All the while, the UN Human Rights Council‘s independent experts and the UN High Commissioner for Human Rights, along with Human Rights Watch, the World Medical Association, and various organizations focused on women’s and LGBTQI+ equality in sport, have expressed serious concern that the Regulations contravene international human rights norms and standards. However, no court has squarely decided this question. The CAS panel measured the Regulations against the non-discrimination provisions of the World Athletics Constitution and the Olympic Charter (para. 424), finding it unnecessary to delve into the “detailed principles” of “international human rights law including those that apply in Monaco … and the domestic laws of many countries in which [World Athletics] has members and holds international competitions” (para. 544). Whether the Regulations were contrary to such laws was deemed a matter for the courts of those jurisdictions to decide (para. 555). But because the CAS decision is an international arbitral award, the SFT was restricted, pursuant to the Federal Statute on Private International Law, to reviewing only one substantive ground of appeal: whether the CAS decision was compatible with Swiss public policy (i.e. the most fundamental values that, according to prevailing opinions in Switzerland, should form the basis of any legal order). As the SFT explained, while the principles underpinning the Swiss Constitution or the European Convention of Human Rights (ECHR) could be considered when defining public policy, the provisions of these instruments could not be directly invoked to challenge the CAS decision (paras. 9.1 to 9.2).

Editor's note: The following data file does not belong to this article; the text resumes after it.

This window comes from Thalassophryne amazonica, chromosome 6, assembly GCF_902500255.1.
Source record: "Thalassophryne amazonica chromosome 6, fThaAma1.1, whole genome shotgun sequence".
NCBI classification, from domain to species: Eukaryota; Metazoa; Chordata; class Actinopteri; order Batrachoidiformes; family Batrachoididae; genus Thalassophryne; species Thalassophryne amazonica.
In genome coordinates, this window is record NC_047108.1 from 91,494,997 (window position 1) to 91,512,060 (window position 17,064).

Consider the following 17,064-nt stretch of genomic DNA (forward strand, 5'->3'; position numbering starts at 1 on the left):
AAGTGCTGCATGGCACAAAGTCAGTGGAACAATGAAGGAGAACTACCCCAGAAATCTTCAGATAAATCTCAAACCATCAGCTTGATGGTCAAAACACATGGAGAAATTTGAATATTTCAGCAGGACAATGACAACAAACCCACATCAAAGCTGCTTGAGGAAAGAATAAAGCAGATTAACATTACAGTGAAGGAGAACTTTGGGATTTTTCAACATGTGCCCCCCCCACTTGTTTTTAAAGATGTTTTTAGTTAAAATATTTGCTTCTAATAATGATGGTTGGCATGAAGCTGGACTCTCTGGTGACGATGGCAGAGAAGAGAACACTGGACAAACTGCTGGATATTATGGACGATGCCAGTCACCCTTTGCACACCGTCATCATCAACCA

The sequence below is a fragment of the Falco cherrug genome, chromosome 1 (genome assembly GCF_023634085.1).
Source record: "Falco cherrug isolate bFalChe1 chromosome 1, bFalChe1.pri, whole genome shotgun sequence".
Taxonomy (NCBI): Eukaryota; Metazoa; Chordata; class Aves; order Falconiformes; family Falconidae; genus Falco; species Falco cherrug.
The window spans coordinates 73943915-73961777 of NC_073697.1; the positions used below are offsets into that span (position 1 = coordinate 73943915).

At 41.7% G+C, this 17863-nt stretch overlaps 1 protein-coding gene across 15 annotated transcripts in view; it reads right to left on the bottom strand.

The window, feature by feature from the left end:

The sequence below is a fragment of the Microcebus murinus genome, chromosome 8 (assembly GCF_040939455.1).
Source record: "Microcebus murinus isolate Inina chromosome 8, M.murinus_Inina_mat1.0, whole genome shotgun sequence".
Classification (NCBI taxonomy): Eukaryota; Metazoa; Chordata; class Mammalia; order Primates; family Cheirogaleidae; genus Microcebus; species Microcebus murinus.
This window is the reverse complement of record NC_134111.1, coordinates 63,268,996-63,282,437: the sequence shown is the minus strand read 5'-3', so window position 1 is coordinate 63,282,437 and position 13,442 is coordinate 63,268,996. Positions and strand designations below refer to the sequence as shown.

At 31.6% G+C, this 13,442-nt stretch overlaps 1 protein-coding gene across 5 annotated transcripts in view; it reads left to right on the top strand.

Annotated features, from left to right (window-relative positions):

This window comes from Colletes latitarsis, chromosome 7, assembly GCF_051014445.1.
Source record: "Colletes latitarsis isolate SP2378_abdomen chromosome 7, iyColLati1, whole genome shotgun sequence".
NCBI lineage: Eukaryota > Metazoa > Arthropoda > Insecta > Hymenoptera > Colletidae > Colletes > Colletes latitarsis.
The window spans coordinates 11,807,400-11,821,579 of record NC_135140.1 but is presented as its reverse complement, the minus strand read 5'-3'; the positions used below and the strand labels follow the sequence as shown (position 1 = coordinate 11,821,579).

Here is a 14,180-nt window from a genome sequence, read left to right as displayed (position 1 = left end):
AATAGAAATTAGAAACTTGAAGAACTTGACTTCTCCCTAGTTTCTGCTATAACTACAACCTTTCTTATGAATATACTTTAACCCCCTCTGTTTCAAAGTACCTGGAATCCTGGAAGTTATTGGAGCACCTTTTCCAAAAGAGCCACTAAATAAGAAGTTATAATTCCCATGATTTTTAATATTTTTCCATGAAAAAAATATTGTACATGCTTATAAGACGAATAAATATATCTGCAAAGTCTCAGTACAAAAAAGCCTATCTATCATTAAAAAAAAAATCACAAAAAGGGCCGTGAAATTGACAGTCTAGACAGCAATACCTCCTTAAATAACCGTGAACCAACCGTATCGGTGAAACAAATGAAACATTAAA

The ECtHR’s consideration of Semenya’s application will therefore mark the first time a court evaluates the private regulations of World Athletics (and, particularly, the role of Switzerland in upholding them) against international human rights law. It may also mark the first time the ECtHR decides a case of discrimination based on sex characteristics. Given such novelty, what else might be new and different before the ECtHR compared to the past (quasi)judicial processes? I consider this question in two (intricately connected) parts – the facts and the law – where the ECtHR could play a remedial role.

The Facts: Sex before the ECtHR